U.S. business travel spending could be slashed by $20 billion over the next nine quarters if the "fiscal cliff" scenario occurs, according to the Global Business Travel Association. A new GBTA Foundation study, released Thursday, projects the impact on business travel of two different economic scenarios. The first, in which expiring tax cuts and automatic spending reductions known as the "fiscal cliff" occur, would see the U.S. economy enter a recession. In that case, business travel spending would likely drop by 2.5 percent (or $20 billion) over the next two years, with 32 million fewer business trips taken. That said, the report notes, the elimination of tax cuts and the decrease in federal spending would likely lead to lower interest rates and reduced deficits in the long term, which would result in an economy and business travel market that grow more quickly once the shock of the fiscal cliff occurs.
The other case, dubbed the "No Fiscal Restraint Scenario" in the study, would entail eliminating or delaying indefinitely all of the provisions associated with the fiscal cliff. In that case, business travel would experience a higher trip volume and spending due to lower tax rates and continued government spending. That would equate to a loss of 300,000 business trips (vs. 32 million in the cliff scenario) and growth of $5.5 billion in business travel spending over the next nine quarters, notes the study. By 2014, however, much of the growth would be due to inflation; growing deficits and debt would begin to take a toll on the industry and slow its growth, according to the report.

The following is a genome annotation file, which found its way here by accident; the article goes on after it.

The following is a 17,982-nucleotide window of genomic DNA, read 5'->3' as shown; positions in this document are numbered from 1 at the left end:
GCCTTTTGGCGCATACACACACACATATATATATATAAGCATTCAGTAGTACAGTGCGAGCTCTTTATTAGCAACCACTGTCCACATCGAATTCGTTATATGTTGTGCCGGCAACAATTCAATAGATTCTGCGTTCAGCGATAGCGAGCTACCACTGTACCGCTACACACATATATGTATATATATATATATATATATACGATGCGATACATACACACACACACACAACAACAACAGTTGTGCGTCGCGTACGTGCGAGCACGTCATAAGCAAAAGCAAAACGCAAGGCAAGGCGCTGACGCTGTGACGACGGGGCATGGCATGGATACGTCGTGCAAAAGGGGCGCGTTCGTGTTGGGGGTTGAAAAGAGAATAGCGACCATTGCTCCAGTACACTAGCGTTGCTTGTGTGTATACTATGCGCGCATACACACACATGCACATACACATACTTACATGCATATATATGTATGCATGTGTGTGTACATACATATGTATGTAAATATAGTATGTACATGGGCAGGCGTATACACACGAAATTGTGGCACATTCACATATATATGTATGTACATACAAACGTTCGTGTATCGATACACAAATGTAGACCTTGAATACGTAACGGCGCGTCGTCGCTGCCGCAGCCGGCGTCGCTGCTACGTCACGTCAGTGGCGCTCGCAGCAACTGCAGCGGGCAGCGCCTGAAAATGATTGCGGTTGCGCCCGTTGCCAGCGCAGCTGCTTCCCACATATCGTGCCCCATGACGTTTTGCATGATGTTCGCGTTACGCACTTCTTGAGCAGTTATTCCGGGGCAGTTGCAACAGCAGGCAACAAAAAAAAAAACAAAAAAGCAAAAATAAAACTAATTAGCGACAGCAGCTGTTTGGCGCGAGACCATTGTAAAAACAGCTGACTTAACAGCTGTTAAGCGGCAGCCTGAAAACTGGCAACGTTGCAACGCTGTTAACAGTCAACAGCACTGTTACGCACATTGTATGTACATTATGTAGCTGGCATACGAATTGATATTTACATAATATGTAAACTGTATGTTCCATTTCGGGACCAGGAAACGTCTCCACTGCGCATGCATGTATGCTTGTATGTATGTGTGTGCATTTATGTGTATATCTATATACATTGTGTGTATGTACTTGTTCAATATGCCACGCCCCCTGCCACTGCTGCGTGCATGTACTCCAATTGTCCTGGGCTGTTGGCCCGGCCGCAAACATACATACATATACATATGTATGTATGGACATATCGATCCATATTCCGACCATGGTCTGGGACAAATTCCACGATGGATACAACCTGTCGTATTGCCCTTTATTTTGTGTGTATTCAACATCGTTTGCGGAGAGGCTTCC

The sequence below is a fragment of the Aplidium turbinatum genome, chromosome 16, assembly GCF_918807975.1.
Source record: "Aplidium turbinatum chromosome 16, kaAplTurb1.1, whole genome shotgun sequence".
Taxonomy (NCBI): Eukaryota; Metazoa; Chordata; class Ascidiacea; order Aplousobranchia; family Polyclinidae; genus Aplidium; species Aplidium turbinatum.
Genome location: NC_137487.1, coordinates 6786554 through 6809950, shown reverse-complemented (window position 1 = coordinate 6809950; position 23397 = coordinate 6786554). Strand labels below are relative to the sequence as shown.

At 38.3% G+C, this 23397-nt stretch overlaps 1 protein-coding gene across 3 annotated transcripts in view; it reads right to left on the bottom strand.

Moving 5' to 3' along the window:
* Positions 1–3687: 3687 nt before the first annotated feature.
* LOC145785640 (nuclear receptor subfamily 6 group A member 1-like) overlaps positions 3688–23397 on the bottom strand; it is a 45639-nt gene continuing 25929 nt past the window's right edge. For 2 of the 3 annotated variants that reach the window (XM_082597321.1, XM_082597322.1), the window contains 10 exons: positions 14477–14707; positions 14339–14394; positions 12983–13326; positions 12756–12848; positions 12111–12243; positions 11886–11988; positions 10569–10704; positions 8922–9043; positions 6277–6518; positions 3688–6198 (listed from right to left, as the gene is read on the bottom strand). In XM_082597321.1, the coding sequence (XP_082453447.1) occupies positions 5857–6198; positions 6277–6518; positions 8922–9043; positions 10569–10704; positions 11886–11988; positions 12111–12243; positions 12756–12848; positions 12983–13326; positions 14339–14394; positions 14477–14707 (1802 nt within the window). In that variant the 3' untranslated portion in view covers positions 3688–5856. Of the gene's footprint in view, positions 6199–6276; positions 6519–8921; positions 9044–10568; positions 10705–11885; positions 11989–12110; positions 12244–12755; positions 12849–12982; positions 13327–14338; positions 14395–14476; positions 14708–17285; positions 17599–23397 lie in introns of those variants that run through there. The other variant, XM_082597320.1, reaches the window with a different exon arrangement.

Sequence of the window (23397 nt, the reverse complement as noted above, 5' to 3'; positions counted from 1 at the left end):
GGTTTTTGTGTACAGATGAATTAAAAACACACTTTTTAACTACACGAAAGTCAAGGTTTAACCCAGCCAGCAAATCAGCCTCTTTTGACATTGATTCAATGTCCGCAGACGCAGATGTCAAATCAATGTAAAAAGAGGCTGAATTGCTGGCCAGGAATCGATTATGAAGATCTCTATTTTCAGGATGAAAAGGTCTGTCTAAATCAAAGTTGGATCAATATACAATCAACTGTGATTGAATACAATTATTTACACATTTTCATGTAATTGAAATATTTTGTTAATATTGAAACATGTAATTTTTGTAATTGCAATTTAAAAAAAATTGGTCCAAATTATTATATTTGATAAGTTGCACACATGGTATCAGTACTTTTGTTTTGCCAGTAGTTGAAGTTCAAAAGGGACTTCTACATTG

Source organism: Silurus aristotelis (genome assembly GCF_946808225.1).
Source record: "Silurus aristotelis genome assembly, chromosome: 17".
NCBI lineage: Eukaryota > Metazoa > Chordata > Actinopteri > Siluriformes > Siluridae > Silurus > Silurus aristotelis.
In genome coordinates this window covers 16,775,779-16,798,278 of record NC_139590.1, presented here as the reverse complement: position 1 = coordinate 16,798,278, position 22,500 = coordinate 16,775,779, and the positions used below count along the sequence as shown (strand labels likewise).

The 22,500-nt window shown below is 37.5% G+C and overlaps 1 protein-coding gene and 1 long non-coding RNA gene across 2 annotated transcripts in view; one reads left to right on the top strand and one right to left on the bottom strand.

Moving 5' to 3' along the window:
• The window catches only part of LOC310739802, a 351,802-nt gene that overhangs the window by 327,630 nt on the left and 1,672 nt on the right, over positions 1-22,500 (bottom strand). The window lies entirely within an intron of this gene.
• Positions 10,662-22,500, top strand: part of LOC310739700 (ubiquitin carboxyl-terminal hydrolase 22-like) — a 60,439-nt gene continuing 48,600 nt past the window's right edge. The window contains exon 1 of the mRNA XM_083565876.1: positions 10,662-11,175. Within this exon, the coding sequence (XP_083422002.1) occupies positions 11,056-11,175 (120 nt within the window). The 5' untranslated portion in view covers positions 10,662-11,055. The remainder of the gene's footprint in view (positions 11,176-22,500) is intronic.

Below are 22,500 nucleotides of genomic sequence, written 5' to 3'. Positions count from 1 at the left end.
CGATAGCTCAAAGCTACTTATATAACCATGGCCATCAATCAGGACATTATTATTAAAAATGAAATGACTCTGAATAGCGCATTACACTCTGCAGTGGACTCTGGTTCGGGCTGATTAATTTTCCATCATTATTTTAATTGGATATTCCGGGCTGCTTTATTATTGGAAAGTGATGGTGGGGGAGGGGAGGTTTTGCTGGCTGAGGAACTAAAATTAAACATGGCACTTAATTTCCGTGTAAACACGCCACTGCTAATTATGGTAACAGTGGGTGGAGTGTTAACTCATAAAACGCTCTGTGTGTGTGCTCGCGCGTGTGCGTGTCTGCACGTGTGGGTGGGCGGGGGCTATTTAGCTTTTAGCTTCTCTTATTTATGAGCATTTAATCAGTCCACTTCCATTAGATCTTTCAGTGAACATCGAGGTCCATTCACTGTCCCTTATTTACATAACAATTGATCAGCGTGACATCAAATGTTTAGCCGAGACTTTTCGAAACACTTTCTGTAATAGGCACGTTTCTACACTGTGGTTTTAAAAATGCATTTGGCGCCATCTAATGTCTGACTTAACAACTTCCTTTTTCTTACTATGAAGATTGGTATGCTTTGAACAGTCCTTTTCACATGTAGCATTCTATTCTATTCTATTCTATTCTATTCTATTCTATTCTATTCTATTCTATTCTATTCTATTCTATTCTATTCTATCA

"This research shows that we must seriously consider both the near-term ramifications of the fiscal cliff and the long-term implications of expanding government debt," said Michael W. McCormick, GBTA executive director and COO. "Either way, the fiscal cliff is a wake-up call for leaders looking to craft smart economic policy going forward." The full report is free for GBTA members and $499 for nonmembers; access it here.